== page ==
In the end, if thay pay late, you cannot influence it anyway. Just dont work with tham again in the future.


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John Cutler  Identity Verified
Spain
Local time: 20:41
Spanish to English
+ ...
Depends Sep 2, 2013

If they're a good, regular client, I'd probably just go along with it. Being a freelancer always seems to involve a bit of financial juggling anyway.

If they were a new client, I'd probably also go along, but then put them way down on my list of priorities and WWA.


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Christine Andersen  Identity Verified
Denmark
Local time: 20:41
Member (2003)
Danish to English
+ ...
Other or negotiate Sep 2, 2013

Usually the agreed terms are quite simple, because most jobs I do are small, and it is a bit pointless to spend time haggling over 500 words. Either we agree quickly, or the client (which is what I call mine) has to move on and find another translator.

I have given good clients a discount on occasions - on my own initiative - when I discovered that most of the text was already in the TM or very repetitive. It is well worth it, but it doesn't happen often.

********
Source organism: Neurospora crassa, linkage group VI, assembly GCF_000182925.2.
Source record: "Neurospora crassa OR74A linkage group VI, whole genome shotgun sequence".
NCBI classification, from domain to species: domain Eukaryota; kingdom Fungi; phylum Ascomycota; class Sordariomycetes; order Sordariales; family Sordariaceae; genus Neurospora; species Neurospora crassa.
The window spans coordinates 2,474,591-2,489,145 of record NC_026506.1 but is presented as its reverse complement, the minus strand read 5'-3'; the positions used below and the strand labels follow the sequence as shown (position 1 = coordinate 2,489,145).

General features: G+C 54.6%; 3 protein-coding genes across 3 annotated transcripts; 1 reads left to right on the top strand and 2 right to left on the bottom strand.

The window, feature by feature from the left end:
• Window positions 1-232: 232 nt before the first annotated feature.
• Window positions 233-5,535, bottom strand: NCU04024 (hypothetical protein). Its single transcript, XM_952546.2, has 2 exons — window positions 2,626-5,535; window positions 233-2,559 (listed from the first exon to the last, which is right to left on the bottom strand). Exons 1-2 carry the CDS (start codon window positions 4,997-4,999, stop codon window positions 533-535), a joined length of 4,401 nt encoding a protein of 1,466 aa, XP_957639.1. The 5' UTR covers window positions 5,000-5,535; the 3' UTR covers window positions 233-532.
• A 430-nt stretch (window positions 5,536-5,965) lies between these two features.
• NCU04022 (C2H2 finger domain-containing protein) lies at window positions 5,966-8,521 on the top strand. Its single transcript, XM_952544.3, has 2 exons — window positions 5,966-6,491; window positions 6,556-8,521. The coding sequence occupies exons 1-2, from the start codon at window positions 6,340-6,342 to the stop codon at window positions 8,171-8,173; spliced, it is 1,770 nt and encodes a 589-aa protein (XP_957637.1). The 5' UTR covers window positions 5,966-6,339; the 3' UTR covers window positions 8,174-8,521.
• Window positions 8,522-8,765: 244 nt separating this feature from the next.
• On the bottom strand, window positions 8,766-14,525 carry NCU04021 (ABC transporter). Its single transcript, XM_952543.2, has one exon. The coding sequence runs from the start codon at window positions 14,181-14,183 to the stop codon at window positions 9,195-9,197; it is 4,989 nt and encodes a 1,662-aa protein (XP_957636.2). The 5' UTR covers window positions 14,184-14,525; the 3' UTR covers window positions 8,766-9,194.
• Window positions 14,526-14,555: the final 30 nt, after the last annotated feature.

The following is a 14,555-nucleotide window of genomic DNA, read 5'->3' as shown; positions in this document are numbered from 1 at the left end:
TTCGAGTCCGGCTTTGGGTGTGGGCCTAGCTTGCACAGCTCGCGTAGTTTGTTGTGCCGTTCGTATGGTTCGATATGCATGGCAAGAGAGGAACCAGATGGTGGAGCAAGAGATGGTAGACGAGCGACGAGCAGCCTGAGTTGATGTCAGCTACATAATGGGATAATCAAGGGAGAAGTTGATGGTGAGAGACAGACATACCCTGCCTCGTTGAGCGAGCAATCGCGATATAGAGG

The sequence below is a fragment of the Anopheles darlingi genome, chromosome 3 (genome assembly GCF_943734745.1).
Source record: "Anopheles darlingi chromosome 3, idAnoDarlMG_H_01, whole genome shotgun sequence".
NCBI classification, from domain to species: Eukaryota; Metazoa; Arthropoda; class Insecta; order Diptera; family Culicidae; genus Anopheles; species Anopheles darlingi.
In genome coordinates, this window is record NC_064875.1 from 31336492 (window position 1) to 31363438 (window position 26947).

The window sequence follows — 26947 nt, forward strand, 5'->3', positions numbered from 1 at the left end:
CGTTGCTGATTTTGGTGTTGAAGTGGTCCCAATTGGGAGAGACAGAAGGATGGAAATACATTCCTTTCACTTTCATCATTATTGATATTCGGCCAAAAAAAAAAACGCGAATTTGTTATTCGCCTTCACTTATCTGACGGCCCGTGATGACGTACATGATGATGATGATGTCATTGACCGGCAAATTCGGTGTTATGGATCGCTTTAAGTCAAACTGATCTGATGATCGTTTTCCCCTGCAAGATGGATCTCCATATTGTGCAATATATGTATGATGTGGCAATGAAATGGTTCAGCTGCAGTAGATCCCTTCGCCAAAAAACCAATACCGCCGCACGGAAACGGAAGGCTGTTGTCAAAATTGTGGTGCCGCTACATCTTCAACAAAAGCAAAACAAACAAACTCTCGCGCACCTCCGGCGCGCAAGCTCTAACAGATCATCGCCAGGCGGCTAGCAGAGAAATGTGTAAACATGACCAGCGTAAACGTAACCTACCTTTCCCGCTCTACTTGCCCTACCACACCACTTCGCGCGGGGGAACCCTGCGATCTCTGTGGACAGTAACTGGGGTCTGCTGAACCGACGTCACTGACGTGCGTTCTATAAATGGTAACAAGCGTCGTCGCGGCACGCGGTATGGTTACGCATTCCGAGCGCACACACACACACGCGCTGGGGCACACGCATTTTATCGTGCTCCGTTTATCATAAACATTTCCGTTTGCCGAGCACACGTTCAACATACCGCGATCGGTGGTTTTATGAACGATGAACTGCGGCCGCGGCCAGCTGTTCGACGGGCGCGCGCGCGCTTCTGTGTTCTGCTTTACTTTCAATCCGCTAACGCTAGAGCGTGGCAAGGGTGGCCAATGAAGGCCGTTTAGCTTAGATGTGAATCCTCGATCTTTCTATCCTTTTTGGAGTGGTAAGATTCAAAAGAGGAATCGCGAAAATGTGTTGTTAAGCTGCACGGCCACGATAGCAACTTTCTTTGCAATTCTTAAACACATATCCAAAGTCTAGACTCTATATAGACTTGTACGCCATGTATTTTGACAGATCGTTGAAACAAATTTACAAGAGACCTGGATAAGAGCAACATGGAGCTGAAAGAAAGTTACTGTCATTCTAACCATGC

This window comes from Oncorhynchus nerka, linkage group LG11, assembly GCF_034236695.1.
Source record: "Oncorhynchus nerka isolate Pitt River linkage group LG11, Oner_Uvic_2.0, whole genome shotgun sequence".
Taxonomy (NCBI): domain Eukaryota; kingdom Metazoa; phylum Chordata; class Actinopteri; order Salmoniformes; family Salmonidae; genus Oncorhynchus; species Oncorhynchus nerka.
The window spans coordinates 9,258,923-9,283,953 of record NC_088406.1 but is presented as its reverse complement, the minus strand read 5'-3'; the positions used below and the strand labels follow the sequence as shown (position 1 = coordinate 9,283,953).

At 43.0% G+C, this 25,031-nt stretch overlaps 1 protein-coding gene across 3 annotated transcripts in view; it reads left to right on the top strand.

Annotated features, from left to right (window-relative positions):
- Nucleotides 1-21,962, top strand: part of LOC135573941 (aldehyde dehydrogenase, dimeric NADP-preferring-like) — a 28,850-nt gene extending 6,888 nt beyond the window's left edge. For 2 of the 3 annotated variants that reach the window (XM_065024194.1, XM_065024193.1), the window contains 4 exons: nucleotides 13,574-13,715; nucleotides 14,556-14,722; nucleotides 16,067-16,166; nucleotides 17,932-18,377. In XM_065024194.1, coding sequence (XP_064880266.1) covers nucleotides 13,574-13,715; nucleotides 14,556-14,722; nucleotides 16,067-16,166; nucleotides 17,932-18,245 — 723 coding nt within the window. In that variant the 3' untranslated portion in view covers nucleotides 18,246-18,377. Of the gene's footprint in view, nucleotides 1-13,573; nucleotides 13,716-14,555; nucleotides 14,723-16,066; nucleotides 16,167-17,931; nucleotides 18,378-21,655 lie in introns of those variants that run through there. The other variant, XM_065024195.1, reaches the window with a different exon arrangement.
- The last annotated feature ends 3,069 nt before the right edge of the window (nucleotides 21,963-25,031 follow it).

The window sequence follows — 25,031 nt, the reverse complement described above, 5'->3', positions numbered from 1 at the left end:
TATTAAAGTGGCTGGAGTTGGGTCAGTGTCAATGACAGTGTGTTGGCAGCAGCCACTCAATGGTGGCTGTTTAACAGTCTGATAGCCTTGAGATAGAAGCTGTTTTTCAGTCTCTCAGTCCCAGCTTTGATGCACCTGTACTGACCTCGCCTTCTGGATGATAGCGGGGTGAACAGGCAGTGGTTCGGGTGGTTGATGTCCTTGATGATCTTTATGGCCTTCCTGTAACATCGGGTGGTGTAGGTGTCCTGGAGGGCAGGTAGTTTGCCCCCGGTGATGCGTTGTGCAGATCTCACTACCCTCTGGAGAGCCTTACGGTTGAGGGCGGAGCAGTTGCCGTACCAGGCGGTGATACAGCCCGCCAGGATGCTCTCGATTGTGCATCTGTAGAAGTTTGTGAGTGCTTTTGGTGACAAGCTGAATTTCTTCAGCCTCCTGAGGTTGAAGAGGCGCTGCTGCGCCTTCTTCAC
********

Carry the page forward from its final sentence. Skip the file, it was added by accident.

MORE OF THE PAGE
Depending on the circumstances, I would probably negotiate if it happened over a larger job, but I don't remember it ever occurring.


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Tim Drayton  Identity Verified
Cyprus
Local time: 21:41
Turkish to English
+ ...
Same here Sep 2, 2013

Chris S wrote:

Never happened to me in 20 years


Same here (in fewer years); it is a purely hypothetical question at the moment and I would cross that bridge if I ever came to it.


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Alexander Kondorsky  Identity Verified
Russian Federation
Local time: 22:41
English to Russian
+ ...
Why there is no "It depends" option Sep 2, 2013

IT DEPENDS
Accept unconditionally if payment is 3 days postponed, but cancel the project if it is postponed indefinitely and conditioned on customer's profits

[Edited at 2013-09-02 08:56 GMT]